March 29, 2010
This last link shared regarding Dade county’s health rankings made me think of a recent conversation I had with regards to the new healthcare reform.
I spoke with an underwriter of Vista Health Insurance, John Cantillo. He felt that the bill was positive because a lot more people will have access to healthcare, but he says it doesn’t take into account all the costs related with compliance. According to him, the new bill will not solve all the administrative costs, which he foresees will only get worse once 2014 arrives.
He also brought up two other interesting points. The bill doesn’t address the lack of integration in the medical field between hospitals, doctors, and pharmaceutical companies. He feels that the monopolies that hospitals are allowed to have, only add to the increase of medical costs. There should be more competition and according to him they should operate under more transparency. Another interesting point he brought up deals with the uninsured (according to this link in Miami Dade 30% of adults are uninsured). Cantillo feels that unfortunately, a lot of the uninsured, because of their undocumented status will not benefit from the reform.
March 29, 2010
The Columbia Journalism Review offered some pretty good tips for writers on how to avoid accidental copying in their “Counter-Plagiarism Handbook”. First suggestion they give is to write your ideas before starting you research, and also in the middle of doing it, to exercise you own “self expression”. The idea of using different colored fonts for your research and your writing is very practical, and it can really help not get the two mixed up. Attributing immediately after you quote something will also help avoid forgetting to attribute, and this goes hand in hand with quoting immediately when you are quoting. Linking everywhere applicable will also put the sources in front of your readers, so that people have access to the original material.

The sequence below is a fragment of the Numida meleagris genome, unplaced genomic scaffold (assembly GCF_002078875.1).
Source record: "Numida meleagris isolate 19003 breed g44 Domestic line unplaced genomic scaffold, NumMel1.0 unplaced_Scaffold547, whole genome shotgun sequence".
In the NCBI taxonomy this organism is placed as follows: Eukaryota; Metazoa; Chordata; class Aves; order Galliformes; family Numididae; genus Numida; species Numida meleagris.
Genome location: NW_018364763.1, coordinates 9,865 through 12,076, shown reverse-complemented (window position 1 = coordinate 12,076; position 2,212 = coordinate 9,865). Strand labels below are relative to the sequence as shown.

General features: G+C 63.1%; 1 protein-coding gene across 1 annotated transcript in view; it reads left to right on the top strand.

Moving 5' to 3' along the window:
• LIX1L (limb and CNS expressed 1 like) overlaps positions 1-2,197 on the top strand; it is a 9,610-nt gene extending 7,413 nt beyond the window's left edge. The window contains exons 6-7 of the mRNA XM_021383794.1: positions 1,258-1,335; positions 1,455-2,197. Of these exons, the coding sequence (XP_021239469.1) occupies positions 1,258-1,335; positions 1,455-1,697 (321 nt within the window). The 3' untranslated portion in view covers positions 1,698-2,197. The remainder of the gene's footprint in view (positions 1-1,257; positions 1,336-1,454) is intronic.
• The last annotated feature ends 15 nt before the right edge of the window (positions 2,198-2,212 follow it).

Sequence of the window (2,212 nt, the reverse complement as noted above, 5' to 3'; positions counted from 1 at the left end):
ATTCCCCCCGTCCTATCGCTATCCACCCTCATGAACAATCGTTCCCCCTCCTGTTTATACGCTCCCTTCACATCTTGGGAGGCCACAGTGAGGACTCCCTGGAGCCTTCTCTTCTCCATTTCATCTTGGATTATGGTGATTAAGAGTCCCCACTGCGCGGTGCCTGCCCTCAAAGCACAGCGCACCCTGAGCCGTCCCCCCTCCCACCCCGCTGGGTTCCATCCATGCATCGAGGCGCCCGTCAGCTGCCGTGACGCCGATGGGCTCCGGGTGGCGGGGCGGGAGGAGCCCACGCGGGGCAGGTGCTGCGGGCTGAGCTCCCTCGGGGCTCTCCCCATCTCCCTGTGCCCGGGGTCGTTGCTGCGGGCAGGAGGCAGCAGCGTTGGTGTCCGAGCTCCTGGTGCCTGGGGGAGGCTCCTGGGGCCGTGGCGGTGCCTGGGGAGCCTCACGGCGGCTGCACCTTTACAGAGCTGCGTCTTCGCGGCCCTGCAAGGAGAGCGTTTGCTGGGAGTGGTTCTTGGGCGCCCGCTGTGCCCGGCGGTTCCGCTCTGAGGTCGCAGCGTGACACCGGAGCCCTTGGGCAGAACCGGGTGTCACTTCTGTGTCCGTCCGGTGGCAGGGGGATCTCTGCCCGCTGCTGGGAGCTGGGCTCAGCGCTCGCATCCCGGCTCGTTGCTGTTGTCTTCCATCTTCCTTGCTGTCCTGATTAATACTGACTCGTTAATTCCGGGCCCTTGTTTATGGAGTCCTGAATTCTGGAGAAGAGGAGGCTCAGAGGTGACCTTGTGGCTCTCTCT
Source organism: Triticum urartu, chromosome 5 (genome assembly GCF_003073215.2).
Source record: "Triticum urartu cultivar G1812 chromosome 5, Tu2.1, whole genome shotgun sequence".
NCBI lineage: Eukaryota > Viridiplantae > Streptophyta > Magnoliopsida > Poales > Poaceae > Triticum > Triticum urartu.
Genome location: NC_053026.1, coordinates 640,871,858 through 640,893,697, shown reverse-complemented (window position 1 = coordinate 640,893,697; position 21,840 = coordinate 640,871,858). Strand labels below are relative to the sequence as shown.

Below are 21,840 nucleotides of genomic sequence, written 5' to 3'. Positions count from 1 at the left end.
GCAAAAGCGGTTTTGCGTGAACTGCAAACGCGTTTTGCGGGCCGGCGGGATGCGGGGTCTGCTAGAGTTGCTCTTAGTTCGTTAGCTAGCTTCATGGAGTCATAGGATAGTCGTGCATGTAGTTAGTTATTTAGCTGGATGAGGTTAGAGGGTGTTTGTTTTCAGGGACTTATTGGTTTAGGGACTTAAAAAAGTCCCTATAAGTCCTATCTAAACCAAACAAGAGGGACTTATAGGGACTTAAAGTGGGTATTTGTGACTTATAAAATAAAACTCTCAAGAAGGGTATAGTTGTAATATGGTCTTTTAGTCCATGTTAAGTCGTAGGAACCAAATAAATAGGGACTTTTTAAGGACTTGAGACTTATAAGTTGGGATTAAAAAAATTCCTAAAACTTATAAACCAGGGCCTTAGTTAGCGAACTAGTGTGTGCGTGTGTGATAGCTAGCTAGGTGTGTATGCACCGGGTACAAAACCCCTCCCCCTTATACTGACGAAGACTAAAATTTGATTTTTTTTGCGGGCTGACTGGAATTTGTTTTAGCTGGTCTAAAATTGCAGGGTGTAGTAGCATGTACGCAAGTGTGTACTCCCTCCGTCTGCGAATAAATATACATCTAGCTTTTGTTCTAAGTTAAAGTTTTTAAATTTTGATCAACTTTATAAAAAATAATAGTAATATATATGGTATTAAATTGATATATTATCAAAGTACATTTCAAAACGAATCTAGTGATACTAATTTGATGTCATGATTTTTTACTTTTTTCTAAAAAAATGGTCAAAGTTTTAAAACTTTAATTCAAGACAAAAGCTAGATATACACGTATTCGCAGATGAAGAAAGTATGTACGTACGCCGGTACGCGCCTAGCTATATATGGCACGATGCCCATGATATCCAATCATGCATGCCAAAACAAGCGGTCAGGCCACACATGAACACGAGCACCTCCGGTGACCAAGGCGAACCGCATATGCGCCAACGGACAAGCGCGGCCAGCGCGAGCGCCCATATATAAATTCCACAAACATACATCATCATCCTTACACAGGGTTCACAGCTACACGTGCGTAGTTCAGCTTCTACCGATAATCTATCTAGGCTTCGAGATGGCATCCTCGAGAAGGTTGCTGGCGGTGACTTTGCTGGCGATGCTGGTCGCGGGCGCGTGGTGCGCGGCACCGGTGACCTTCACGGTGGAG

Paraphrasing needs to be done correctly so that it doesn’t read like the original. You must put yourself in check and be realistic with your own writing abilities. Just like the handbook says, if all of a sudden you write something that seems brilliant, it’s good to check it out, as we may have read it somewhere else and have forgotten that we did. With so much information coming our way, an idea that may seem as ours may come from somewhere else. This is where Google kicks in. The Columbia Journalism review suggests that if you have a doubt, put the sentences in Google, and check if what you wrote reads similar to what other’s may have written previously. One thing that also caught my attention was transparency. Creating a blog that trails your investigative research, encourages honesty because it will provide your reader with a map of your process.
March 29, 2010
John Esposito’s section regarding some of the challenges that Muslims face in America made me think of a chat given to about 80 Muslim teenagers, where the speaker’s focus was whether they felt Muslim or American first. According to Esposito “Muslims have been challenged to define their place in American and European society. . . they struggle with the relationship of faith to national identity” At first I saw it as a dichotomy, but then reading Esposito’s’ views, along with some exchanges that I have had with Muslims regarding this, have helped me understand it as a matter of assimilating to this country, no different than previous immigrants, and more than the two identities being in conflict, I guess the question to ask is, can other Americans recognize Muslims as American?